Joe Bob Perkins -- Chief Executive Officer

And Spiro, I hope as part of that transparency, what you also hear us say is the rapidly increasing cash flow. Second half of this year and into 2020, there's a whole lot to remove concern about funding. That's the best source. OK?

Spiro Dounis -- Credit Suisse -- Analyst

Yes, no, that was clear. Appreciate it. Thanks for the color, guys.

Operator

Our next question comes from the line of Danilo Juvane from BMO Capital Markets. Your line is now open.

Danilo Juvane -- BMO Capital Markets -- Analyst

Good morning and thank you. I had mostly follow-up questions. Firstly, Jen, with respect to guidance, do you see any visibility to potentially contract the splitter this year? Or are you fully embedding into guidance that the splitter will be running on a merchant basis?

Jen Kneale -- Chief Financial Officer

I believe, we said in our scripted comments that we're working on both. So we're looking at commercialization of the asset, both for us and with third-party agreements. So it will -- may be a combination.

Danilo Juvane -- BMO Capital Markets -- Analyst

But within guidance, what are you assuming, that it's merchant or fully contracted? Or...

Joe Bob Perkins -- Chief Executive Officer

It's a modest merchant assumption at this time.

Matt Meloy -- President and Chief Executive Officer

We put in a conservative assumption. And part of the bread was, there was lower than the all-in payment that we expect to receive on a contracted basis. Current economics would actually imply that it would be higher than that. But we put in, just for start-up and timing and getting it ramped up, we put in a modest assumption below, kind of, below the current economics and below the previously contracted amount.

Danilo Juvane -- BMO Capital Markets -- Analyst

Thanks for that Matt. My second question is with respect to the Bakken JV. Can you again explain what the MQD guidance is as it relates to the EBITDA guidance impact for 2019?

Jen Kneale -- Chief Financial Officer

I think that what we said earlier is that because we received a significant upfront payment from Blackstone and because they're trying to derisk their investment as they move through time given the type of investor that they are. What that would imply with the minimum quarterly distribution, which they receive ahead of us, is that their share of distributions in the first couple of years is larger than what they would receive on a percentage basis thereafter. And that's fully incorporated into our 2019 guidance.

Danilo Juvane -- BMO Capital Markets -- Analyst

Got it, OK. Thank you. Those are my questions.

Joe Bob Perkins -- Chief Executive Officer

OK, thanks.

Operator

Our next question comes from the line of Becca Followill from U.S. Capital Advisors. Your line is now open.

Becca Followill -- U.S. Capital Advisors -- Analyst

Good morning, guys. First for all, I think, it's a change that you don't expect to have an equity stake, can you talk about the rationale for that at this point?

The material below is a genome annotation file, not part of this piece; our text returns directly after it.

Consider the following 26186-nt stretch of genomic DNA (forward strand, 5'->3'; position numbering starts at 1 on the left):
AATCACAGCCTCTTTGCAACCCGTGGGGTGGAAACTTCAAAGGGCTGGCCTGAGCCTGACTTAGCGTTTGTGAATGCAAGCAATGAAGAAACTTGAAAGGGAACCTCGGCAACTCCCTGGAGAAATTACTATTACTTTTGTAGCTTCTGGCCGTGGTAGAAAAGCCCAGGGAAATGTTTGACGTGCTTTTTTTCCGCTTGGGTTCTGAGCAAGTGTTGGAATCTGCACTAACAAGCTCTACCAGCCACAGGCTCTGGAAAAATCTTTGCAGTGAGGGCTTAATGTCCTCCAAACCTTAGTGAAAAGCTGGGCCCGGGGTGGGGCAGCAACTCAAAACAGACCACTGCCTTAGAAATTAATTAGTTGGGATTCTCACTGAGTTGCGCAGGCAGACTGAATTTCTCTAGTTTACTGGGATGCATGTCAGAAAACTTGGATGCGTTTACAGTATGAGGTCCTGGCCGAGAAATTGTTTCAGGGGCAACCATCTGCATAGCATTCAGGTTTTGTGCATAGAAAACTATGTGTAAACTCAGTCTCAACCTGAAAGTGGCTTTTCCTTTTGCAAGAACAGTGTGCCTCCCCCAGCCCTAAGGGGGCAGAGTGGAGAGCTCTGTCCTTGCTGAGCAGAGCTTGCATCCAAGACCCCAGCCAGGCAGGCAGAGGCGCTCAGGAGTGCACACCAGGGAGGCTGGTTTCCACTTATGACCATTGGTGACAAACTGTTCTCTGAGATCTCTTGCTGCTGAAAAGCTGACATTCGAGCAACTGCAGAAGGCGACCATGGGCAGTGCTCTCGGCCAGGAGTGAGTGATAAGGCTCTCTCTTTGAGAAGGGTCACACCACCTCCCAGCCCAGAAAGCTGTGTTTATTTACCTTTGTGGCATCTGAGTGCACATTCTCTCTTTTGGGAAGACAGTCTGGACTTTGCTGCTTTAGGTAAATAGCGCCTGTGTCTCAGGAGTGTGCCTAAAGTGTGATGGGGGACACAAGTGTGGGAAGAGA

Matt Meloy -- President and Chief Executive Officer

Yes. That project, as we said all along, is a strategic project for us with the connectivity to our gas plants in the Midland, good takeaway from the Permian. Clearly, we're aligned to get more residue takeaway underwritten and done out of the Permian, so we can continue to make money on a G&P side, Grand Prix, fractionation and etc. There are other ways to support that project.

So we are still working with the other potential customers and equity owners to support and get that over the line. You don't have to have an equity interest which will then bring capital required with that to support the project. So we're still working with them and hope to get that pushed over the line. But we -- just to be clear, we do expect no funding for '19 and don't expect to have any meaningful ownership equity in it.

Becca Followill -- U.S. Capital Advisors -- Analyst

But you originally were going to be the operator of that pipe, is that no longer the case?

Matt Meloy -- President and Chief Executive Officer

I'd say, in our initial discussions, when we announced the deal, there's been changes for what partners have come in and come out. So there's been some back and forth on those items such as operating construction. Those details were being ironed out. So we're still negotiating those in coming to the right answer for that.

So we were working on those all along the way. And so what we wanted to say here is because CAPEX is a concern for investors on projects that you don't need to anticipate any CAPEX relating to this project.

Becca Followill -- U.S. Capital Advisors -- Analyst

Super. And then on -- one more on the Badlands. I know these are good assets and they're expected to grow, but we've all been through way too many cycles. So what happens in the event that oil does drop precipitously and these assets don't perform, are you obligated to pay Blackstone first, and then Targa second?